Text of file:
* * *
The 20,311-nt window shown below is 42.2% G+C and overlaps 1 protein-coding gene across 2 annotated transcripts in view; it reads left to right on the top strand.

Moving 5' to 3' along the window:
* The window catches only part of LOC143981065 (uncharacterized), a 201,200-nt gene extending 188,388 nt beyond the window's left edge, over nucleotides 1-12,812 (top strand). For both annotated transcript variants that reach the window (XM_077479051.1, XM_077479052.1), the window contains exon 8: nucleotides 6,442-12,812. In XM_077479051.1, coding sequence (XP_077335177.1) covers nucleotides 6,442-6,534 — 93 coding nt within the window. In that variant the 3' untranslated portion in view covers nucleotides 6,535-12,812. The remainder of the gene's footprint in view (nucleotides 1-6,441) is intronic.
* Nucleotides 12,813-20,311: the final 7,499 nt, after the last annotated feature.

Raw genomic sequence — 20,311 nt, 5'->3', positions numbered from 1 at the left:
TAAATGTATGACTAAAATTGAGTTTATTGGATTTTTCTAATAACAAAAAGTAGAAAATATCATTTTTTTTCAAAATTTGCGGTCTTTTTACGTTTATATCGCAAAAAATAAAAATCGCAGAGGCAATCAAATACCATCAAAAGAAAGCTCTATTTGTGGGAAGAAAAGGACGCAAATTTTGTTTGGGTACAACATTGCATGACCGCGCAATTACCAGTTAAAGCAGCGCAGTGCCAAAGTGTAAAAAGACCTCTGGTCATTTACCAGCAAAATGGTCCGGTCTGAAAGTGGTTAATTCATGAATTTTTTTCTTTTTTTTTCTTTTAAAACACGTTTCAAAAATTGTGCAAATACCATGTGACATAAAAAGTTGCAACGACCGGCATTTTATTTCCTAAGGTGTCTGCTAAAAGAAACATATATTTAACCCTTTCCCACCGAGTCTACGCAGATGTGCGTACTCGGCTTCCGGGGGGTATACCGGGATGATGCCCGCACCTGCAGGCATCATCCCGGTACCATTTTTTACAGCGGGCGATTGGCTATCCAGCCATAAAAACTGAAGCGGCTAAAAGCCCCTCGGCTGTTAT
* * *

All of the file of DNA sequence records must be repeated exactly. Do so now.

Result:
The 20,311-nt window shown below is 42.2% G+C and overlaps 1 protein-coding gene across 2 annotated transcripts in view; it reads left to right on the top strand.

Moving 5' to 3' along the window:
* The window catches only part of LOC143981065 (uncharacterized), a 201,200-nt gene extending 188,388 nt beyond the window's left edge, over nucleotides 1-12,812 (top strand). For both annotated transcript variants that reach the window (XM_077479051.1, XM_077479052.1), the window contains exon 8: nucleotides 6,442-12,812. In XM_077479051.1, coding sequence (XP_077335177.1) covers nucleotides 6,442-6,534 — 93 coding nt within the window. In that variant the 3' untranslated portion in view covers nucleotides 6,535-12,812. The remainder of the gene's footprint in view (nucleotides 1-6,441) is intronic.
* Nucleotides 12,813-20,311: the final 7,499 nt, after the last annotated feature.

Raw genomic sequence — 20,311 nt, 5'->3', positions numbered from 1 at the left:
TAAATGTATGACTAAAATTGAGTTTATTGGATTTTTCTAATAACAAAAAGTAGAAAATATCATTTTTTTTCAAAATTTGCGGTCTTTTTACGTTTATATCGCAAAAAATAAAAATCGCAGAGGCAATCAAATACCATCAAAAGAAAGCTCTATTTGTGGGAAGAAAAGGACGCAAATTTTGTTTGGGTACAACATTGCATGACCGCGCAATTACCAGTTAAAGCAGCGCAGTGCCAAAGTGTAAAAAGACCTCTGGTCATTTACCAGCAAAATGGTCCGGTCTGAAAGTGGTTAATTCATGAATTTTTTTCTTTTTTTTTCTTTTAAAACACGTTTCAAAAATTGTGCAAATACCATGTGACATAAAAAGTTGCAACGACCGGCATTTTATTTCCTAAGGTGTCTGCTAAAAGAAACATATATTTAACCCTTTCCCACCGAGTCTACGCAGATGTGCGTACTCGGCTTCCGGGGGGTATACCGGGATGATGCCCGCACCTGCAGGCATCATCCCGGTACCATTTTTTACAGCGGGCGATTGGCTATCCAGCCATAAAAACTGAAGCGGCTAAAAGCCCCTCGGCTGTTAT